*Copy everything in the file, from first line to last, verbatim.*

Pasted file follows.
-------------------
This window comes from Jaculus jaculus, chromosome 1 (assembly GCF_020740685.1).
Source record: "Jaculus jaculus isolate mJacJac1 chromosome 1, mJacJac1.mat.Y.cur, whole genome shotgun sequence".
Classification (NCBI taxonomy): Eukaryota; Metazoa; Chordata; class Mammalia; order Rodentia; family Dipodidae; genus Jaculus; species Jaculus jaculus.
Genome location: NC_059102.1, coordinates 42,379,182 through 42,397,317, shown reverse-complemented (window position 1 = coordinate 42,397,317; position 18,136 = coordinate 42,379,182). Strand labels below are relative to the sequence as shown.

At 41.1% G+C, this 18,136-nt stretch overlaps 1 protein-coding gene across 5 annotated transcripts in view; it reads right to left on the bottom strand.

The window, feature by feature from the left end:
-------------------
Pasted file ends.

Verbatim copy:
This window comes from Jaculus jaculus, chromosome 1 (assembly GCF_020740685.1).
Source record: "Jaculus jaculus isolate mJacJac1 chromosome 1, mJacJac1.mat.Y.cur, whole genome shotgun sequence".
Classification (NCBI taxonomy): Eukaryota; Metazoa; Chordata; class Mammalia; order Rodentia; family Dipodidae; genus Jaculus; species Jaculus jaculus.
Genome location: NC_059102.1, coordinates 42,379,182 through 42,397,317, shown reverse-complemented (window position 1 = coordinate 42,397,317; position 18,136 = coordinate 42,379,182). Strand labels below are relative to the sequence as shown.

At 41.1% G+C, this 18,136-nt stretch overlaps 1 protein-coding gene across 5 annotated transcripts in view; it reads right to left on the bottom strand.

The window, feature by feature from the left end: